The Misconception of Slow Queries in SQL Server

As a SQL Server DBA, one of my regular tasks is to monitor and optimize the performance of SQL Server databases. A common tool in my arsenal is a script that retrieves the top 10 slowest queries. However, there’s a crucial misconception that needs to be addressed: just because a query appears in this list doesn’t necessarily mean it’s slow or inefficient.

Understanding the Top 10 Slowest Queries

When we ask SQL Server to provide the top 10 slowest queries, it’s essential to understand what we’re actually requesting. The server is simply returning the queries that have the longest duration or highest resource usage among those that were executed during the monitoring period. This does not automatically imply that these queries are poorly written or unoptimized.

Why Optimal Queries Can Appear in the Top 10

There are several reasons why perfectly optimized queries might show up in your top 10 slowest queries list:

  1. High Frequency of Execution: A query that is executed very frequently may have a cumulative duration that places it in the top 10, even if each individual execution is fast.
  2. Data Volume: Queries that operate on large datasets may naturally take longer to execute, even if they are optimized for efficiency.
  3. System Load: External factors such as system load, network latency, or resource contention can temporarily increase the execution time of queries.
  4. Nature of the Task: Some queries are inherently time-consuming due to the complexity of the task they perform, such as complex joins, aggregations, or calculations.

Interpreting the Results

When you identify a query in the top 10 slowest list, it’s important to analyze it in context. Consider the following:

  • Execution Plan: Review the execution plan to check for any inefficiencies or areas for improvement.
  • Frequency of Execution: Determine how often the query is executed and whether its cumulative impact is significant.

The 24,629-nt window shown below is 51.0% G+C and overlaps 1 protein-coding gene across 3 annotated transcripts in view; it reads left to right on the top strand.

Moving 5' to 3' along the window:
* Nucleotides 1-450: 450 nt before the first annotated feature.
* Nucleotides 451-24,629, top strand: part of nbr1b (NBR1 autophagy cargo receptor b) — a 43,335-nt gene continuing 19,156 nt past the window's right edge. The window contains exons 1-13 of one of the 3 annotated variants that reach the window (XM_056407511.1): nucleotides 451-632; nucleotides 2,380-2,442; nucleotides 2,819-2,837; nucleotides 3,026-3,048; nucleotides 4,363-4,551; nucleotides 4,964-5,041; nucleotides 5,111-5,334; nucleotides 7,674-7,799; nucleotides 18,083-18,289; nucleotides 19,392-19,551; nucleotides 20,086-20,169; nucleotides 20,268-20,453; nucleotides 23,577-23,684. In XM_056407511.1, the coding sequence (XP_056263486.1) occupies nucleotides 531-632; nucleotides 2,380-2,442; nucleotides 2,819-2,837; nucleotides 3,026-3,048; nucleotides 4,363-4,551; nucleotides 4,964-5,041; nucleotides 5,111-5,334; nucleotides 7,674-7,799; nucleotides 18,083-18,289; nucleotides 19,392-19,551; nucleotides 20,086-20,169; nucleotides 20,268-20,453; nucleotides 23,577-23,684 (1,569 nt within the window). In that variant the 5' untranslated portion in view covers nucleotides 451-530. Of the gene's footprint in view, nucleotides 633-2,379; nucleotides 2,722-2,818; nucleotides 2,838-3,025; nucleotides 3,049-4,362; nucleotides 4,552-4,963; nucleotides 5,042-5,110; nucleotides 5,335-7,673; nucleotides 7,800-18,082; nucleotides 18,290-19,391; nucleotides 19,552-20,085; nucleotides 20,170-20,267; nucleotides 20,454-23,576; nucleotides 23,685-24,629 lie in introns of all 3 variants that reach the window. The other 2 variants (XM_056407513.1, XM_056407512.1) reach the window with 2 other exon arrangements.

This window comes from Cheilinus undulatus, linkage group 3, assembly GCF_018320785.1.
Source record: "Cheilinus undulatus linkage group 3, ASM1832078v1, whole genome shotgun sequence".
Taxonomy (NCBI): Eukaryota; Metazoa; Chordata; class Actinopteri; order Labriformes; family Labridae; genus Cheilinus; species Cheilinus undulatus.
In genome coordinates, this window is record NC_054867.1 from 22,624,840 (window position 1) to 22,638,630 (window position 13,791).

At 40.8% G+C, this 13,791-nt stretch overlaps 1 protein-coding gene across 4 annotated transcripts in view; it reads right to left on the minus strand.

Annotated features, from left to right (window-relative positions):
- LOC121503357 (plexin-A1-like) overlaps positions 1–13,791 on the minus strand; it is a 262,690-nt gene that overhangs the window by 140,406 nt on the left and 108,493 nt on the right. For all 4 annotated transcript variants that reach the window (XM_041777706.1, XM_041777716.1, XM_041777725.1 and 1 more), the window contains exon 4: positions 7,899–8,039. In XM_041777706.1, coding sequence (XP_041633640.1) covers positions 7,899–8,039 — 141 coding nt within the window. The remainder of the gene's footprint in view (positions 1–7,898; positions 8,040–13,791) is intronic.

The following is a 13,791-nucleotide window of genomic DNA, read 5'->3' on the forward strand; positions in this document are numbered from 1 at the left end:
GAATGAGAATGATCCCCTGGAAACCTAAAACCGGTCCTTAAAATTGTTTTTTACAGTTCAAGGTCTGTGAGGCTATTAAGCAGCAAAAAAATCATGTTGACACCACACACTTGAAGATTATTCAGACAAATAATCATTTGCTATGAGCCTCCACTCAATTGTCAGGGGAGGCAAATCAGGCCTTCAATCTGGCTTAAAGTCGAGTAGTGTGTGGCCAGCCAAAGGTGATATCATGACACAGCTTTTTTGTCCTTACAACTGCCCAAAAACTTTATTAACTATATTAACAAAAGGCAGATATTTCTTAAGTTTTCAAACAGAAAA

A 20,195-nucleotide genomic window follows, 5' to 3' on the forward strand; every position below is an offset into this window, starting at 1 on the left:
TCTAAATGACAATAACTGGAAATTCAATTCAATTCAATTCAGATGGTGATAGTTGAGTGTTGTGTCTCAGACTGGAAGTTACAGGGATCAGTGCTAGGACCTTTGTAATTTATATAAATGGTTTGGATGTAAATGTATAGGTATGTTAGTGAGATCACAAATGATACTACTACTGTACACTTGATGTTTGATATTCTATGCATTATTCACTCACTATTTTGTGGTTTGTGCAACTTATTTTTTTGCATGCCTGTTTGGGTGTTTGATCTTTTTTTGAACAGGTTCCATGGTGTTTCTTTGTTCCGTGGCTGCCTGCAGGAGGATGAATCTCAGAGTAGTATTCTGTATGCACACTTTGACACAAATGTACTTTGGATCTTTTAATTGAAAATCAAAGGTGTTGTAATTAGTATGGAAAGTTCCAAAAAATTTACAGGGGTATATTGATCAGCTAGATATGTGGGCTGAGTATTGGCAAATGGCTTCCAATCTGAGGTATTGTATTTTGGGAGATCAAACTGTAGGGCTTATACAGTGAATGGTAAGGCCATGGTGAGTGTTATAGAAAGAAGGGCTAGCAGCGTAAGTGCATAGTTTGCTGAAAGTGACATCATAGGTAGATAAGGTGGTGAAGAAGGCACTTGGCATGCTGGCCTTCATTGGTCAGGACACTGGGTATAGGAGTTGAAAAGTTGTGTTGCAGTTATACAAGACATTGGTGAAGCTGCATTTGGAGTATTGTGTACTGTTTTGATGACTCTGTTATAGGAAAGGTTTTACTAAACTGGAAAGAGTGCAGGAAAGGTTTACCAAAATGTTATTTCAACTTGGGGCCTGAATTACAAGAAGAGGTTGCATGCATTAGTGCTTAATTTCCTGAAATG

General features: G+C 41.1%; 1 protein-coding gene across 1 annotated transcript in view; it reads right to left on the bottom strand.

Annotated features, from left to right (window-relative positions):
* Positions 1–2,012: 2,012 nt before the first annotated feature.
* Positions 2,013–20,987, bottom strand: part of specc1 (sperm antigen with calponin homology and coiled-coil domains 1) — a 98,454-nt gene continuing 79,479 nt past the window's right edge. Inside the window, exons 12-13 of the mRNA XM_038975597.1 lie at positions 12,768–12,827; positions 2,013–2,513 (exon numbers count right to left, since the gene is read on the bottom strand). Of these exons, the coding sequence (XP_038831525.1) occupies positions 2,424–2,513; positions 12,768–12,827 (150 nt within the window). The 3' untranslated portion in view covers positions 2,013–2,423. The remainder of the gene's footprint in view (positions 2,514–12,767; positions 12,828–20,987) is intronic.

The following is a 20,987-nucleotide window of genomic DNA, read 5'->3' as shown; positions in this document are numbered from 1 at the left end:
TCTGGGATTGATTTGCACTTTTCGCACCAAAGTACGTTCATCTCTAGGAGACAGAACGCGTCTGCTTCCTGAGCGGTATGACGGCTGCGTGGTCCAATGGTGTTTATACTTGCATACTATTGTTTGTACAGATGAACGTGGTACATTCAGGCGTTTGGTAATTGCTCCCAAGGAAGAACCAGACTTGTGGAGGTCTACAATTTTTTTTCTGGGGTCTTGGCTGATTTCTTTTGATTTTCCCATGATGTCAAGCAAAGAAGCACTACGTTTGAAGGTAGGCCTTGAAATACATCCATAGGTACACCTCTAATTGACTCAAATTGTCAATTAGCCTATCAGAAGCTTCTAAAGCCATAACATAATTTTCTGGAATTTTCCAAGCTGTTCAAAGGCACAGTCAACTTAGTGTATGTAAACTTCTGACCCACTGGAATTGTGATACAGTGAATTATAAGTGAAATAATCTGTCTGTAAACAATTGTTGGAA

• Data Volume: Assess whether the query is handling large volumes of data and if there are ways to reduce the dataset size.
  • Resource Usage: Look at the resources the query is consuming and explore ways to optimize resource utilization.
  • Comparison with Baselines: Compare the query’s performance with historical baselines to identify any anomalies or trends.

In summary, appearing in the top 10 slowest queries list doesn’t automatically condemn a query as slow or inefficient. It’s a starting point for further investigation and analysis. As a SQL Server DBA, my role is to dig deeper, understand the context, and make informed decisions about optimization. By doing so, we can ensure that our databases run smoothly and efficiently, supporting the needs of our organizations.

Correct SQL Server TempDB Spills in Query Plans Caused by Outdated Statistics

Statistics are an integral part of SQL Server and query performance. In short, the query optimizer uses statistics to create query plans that will improve the overall performance of the queries ran. Each statistic object is created on a list of one or more table columns and includes a histogram displaying the distribution of values in the first column. The histogram can have up to 200 steps, but no more regardless of the number of rows in the column or index.

In this post we’ll take a look at one specific performance issue that you might find in an execution plan of a query. If you’ve ever noticed the following warning, then this post is for you:

1 - TempDB spills
Within the AdventureWorks2014 DB, I’ll use the following query for my example:

SELECT BusinessEntityID, FirstName, LastName, EmailPromotion
FROM [AdventureWorks2014].[Person].[Person]
WHERE EmailPromotion > 0

Looking at this query I can already tell contention may be present so I’ll go ahead and add a covering index:

ON [Person].[Person] ([EmailPromotion])
INCLUDE ([BusinessEntityID],[FirstName],[LastName])

When adding the index above, statistics were automatically created and updated. Since the addition of this index I’ve added a few thousand rows to the Person table.

Let’s run the query and make sure the “Include Actual Execution Plan” button is selected.

2 - TempDB spills

After the query executes let’s take a look at the execution plan by clicking on the tab in the Results pane:

3 - TempDB spills
These warnings were added to SQL Server Management Studio 2012 so if you’re using an older version you may not see this. The spill data to TempDB warning means that the query was not granted enough memory to finish the operation and spilled over into the TempDB to complete the operation. We all know reading from memory is much faster than reading from disk and this is exactly what is happening here. The query read as much as it could from memory before moving over to the TempDB disk.

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